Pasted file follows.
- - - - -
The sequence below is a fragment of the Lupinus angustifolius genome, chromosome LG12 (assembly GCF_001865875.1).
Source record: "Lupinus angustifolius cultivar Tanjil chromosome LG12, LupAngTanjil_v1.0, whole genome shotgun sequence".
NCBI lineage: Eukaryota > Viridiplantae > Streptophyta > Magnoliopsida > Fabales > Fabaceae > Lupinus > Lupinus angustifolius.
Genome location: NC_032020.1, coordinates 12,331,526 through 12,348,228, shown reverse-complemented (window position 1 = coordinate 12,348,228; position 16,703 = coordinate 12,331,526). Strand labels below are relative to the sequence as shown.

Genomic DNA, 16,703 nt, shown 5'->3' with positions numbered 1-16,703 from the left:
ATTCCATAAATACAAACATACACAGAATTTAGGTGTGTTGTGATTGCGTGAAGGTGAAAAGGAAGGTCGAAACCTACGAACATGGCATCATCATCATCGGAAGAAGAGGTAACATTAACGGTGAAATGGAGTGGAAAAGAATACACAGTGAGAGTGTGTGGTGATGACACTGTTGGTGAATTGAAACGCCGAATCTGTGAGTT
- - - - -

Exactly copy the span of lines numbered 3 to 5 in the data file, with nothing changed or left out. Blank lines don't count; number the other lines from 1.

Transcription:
NCBI lineage: Eukaryota > Viridiplantae > Streptophyta > Magnoliopsida > Fabales > Fabaceae > Lupinus > Lupinus angustifolius.
Genome location: NC_032020.1, coordinates 12,331,526 through 12,348,228, shown reverse-complemented (window position 1 = coordinate 12,348,228; position 16,703 = coordinate 12,331,526). Strand labels below are relative to the sequence as shown.

Genomic DNA, 16,703 nt, shown 5'->3' with positions numbered 1-16,703 from the left: